And the whole experience of pregnancy and childbirth really is as shared as it can be these days. When my son and his wife were expecting, Scott went to every doctor’s appointment and saw every ultrasound. He and Stacey took childbirth classes and parenting classes. He was, of course, right there in the delivery room when baby Paige was born, holding Stacey’s hand through it all. Afterwards, he and the baby had “skin time,” something I’d never heard of before. And he takes off work to go to all her follow-up appointments and helps hold her when she gets her shots. Stacey is an amazing mom, and Scott is an amazing dad.
So I do get the whole shared experience thing, I really do. But I’m sorry. Maybe it’s the pedant in me. But men just can’t be pregnant. “We” can be expecting a baby, but “we” can’t be pregnant. As much as we have tried to level the playing field and equalize the roles of men and women in marriage and family, there is still one thing that only women can do, and that is give birth to a child.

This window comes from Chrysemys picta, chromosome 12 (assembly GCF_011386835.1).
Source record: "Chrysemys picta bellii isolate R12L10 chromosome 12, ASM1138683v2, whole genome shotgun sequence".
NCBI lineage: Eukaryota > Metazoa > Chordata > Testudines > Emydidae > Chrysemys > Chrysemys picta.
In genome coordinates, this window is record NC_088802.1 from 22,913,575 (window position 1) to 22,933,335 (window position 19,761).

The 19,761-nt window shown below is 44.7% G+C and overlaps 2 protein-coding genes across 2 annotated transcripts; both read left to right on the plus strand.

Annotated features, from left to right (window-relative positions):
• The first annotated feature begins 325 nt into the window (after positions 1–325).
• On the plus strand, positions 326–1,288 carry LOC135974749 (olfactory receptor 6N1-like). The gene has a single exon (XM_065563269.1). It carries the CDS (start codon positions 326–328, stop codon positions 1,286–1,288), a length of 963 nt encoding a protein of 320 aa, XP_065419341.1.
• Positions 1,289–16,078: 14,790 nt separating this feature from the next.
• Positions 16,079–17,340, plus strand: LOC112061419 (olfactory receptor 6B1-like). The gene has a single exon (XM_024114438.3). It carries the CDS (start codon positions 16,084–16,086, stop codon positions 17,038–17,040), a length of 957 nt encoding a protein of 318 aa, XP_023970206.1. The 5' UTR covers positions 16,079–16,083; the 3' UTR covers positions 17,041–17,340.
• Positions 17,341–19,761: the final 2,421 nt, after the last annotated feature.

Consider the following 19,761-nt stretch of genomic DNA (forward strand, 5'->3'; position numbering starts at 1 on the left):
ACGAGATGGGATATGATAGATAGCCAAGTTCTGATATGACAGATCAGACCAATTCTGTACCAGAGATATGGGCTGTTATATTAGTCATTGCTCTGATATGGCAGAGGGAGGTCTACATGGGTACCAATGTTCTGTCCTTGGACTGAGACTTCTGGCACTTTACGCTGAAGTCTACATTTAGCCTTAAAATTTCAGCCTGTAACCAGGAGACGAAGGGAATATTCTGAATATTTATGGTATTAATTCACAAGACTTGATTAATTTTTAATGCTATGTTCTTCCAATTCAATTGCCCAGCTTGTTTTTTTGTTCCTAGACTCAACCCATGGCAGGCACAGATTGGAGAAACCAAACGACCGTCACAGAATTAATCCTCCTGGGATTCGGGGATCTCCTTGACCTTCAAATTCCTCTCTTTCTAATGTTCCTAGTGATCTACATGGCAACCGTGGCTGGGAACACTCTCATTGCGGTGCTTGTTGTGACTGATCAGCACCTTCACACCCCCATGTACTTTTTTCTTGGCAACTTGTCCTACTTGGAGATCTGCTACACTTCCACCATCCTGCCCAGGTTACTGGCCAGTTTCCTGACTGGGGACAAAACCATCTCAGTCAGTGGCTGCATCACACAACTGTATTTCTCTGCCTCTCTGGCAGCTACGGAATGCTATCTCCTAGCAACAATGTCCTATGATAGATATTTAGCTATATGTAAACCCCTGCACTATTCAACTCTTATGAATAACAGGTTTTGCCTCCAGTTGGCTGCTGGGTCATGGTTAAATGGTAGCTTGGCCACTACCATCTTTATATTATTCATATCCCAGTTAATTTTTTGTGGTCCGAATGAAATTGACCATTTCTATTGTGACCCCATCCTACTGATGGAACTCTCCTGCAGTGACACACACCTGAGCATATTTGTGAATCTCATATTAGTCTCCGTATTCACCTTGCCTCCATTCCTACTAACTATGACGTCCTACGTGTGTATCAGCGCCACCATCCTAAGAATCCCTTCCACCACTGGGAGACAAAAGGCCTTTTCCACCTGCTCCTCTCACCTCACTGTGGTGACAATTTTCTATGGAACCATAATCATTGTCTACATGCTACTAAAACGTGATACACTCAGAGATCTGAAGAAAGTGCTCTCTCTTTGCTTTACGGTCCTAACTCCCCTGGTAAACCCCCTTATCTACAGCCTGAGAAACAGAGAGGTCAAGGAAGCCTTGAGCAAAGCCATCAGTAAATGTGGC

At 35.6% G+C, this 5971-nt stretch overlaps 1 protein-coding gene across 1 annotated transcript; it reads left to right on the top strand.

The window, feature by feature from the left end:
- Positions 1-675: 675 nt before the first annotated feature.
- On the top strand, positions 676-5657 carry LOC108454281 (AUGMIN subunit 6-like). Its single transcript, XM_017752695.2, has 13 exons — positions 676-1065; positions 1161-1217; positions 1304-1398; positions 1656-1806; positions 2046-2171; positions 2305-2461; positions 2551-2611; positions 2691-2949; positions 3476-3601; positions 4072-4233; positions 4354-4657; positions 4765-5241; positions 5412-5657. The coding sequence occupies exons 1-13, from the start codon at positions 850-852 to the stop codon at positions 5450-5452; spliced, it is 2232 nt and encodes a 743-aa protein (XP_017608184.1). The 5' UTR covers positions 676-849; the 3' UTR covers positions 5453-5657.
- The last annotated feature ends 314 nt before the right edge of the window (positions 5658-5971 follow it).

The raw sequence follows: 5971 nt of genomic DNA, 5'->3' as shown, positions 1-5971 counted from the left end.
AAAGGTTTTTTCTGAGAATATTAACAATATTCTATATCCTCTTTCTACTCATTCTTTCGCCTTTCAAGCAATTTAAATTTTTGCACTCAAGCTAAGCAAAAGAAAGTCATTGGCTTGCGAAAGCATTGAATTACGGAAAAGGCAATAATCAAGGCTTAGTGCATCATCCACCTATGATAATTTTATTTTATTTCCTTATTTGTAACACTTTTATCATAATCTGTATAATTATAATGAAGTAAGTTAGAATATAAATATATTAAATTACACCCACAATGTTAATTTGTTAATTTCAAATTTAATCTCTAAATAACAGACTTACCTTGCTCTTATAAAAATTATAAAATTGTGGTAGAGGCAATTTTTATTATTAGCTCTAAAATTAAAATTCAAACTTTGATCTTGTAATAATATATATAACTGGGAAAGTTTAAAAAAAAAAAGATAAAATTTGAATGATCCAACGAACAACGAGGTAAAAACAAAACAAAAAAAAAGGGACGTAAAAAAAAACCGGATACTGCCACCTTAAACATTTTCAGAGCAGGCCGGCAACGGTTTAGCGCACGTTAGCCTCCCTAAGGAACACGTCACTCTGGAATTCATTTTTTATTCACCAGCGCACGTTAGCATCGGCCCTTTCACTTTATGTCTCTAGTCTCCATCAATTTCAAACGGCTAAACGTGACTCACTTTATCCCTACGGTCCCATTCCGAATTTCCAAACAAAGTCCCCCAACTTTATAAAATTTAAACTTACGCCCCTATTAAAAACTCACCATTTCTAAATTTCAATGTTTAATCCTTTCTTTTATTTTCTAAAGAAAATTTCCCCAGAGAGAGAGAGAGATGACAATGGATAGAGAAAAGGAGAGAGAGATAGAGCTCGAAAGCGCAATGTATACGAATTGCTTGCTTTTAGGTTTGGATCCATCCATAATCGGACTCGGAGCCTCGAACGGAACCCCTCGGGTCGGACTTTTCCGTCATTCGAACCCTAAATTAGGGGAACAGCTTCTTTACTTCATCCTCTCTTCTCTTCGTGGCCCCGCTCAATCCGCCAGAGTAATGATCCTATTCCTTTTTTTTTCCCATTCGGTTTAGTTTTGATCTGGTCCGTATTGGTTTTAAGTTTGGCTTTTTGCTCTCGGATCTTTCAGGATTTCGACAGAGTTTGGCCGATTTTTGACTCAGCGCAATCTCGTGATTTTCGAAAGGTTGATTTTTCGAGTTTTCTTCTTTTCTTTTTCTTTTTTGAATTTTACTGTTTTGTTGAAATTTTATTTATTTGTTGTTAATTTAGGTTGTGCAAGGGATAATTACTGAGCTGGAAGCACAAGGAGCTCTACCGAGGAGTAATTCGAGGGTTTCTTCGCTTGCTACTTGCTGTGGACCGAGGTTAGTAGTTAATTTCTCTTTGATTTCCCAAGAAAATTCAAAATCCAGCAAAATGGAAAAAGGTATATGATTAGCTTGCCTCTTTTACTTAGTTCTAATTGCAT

Call it unfair, call it small-minded, call it cruel to want to keep this “marvelous” experience to women and away from men. The way I look at it, it’s the woman who spends months with her head in a toilet bowl. It’s the woman whose body gets stretched into some unrecognizable shape that reminds us of nothing so much as the Goodyear Blimp (unless you’re one of those women who go through the whole thing with just a cute little baby bump, and if you are, we actually hate you). It’s the woman who for months is uncomfortable sitting up, lying down, or really in any position at all. It’s the woman whose feet swell up, whose bladder is constantly screaming, and whose own belly button suddenly pops out like a third nipple in the middle of her stomach. And ultimately it’s the woman who has to make a six or eight or ten pound baby come out through … yeah.
So I think it’s only fair that she alone gets to feel this new life growing inside her. I think it’s only fair that when it moves, she alone gets to feel it on the inside, and he only gets to feel it from the outside.
I don’t think there’s anything the slightest bit wrong with a woman saying, “I’m pregnant,” and a couple saying, “We’re expecting a baby.” Because even though our society may evolve to the point where men and women are truly equal, they will never be the same.
I have two sons, and I want them to experience their wives’ pregnancies to the very fullest that they possibly can. But I also want them to remember that it is she, not they, who is actually, physically pregnant.
And to revere her a little for that.